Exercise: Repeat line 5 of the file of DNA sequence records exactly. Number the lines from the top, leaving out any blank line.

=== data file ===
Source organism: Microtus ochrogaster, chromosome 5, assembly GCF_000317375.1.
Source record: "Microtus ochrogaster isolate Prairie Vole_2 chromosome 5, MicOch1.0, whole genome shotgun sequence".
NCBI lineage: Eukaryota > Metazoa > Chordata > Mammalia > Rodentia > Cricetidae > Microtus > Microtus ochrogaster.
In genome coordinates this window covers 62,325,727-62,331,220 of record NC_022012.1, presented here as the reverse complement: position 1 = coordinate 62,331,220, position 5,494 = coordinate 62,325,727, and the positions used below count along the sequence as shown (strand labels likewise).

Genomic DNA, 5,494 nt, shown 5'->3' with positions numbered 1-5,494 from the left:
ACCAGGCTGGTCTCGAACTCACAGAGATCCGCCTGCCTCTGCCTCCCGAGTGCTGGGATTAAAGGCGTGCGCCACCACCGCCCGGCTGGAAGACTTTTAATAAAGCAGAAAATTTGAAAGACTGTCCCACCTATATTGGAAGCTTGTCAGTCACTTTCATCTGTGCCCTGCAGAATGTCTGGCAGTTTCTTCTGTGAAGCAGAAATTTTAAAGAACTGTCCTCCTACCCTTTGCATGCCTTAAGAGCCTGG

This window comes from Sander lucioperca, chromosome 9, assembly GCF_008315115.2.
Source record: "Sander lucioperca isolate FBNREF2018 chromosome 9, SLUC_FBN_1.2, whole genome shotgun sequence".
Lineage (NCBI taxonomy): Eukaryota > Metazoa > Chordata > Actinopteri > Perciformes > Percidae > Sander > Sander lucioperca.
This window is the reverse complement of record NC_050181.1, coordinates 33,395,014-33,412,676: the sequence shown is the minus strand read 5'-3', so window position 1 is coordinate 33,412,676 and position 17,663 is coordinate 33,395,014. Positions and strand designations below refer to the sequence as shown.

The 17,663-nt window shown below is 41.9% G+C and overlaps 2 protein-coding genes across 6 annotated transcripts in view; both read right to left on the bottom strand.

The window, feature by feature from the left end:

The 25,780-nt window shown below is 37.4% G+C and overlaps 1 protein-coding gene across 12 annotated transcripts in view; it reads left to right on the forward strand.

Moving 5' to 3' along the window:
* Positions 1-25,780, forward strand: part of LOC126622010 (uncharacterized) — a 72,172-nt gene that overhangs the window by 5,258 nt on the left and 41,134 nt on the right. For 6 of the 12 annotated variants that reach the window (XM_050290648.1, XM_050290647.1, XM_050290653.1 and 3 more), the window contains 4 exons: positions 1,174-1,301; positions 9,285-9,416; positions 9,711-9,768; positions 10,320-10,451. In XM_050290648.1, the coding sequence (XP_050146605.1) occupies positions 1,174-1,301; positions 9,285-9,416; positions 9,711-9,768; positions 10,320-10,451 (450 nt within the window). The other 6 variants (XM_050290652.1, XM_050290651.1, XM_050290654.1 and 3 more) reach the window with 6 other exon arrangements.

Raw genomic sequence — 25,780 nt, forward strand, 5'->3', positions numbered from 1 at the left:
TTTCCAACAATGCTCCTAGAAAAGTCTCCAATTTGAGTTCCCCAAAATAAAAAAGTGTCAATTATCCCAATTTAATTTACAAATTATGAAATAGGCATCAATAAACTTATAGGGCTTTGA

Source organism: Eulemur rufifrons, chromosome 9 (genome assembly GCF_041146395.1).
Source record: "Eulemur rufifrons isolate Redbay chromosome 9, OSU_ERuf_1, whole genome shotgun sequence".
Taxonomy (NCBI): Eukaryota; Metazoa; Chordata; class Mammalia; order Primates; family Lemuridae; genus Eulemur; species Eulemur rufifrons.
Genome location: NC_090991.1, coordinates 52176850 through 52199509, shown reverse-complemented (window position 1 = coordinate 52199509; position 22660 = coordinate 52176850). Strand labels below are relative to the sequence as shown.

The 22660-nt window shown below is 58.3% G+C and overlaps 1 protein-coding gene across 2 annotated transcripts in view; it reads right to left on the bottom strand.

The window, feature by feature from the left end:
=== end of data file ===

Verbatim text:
Genomic DNA, 5,494 nt, shown 5'->3' with positions numbered 1-5,494 from the left: